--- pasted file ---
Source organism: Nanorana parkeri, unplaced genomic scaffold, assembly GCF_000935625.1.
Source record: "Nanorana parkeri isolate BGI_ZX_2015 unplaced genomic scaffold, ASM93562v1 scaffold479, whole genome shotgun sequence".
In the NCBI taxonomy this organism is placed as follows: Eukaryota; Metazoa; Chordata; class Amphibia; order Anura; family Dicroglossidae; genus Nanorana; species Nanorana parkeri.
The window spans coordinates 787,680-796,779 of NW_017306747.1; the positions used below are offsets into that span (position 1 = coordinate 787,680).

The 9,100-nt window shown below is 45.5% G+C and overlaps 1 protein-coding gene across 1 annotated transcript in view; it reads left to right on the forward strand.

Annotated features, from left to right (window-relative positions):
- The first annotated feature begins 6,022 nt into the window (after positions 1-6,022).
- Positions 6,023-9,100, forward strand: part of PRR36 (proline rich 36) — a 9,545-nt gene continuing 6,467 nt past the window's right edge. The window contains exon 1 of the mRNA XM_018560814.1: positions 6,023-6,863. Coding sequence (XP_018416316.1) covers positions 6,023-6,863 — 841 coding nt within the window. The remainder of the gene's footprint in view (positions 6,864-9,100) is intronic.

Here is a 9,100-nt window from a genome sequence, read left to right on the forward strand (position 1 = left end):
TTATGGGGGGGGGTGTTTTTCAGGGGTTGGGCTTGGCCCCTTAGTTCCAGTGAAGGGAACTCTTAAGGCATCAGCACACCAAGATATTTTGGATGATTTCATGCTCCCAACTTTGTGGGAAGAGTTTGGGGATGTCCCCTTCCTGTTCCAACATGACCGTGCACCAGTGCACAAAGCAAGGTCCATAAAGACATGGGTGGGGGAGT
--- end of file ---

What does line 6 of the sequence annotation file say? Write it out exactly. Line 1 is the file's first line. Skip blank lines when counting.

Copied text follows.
Annotated features, from left to right (window-relative positions):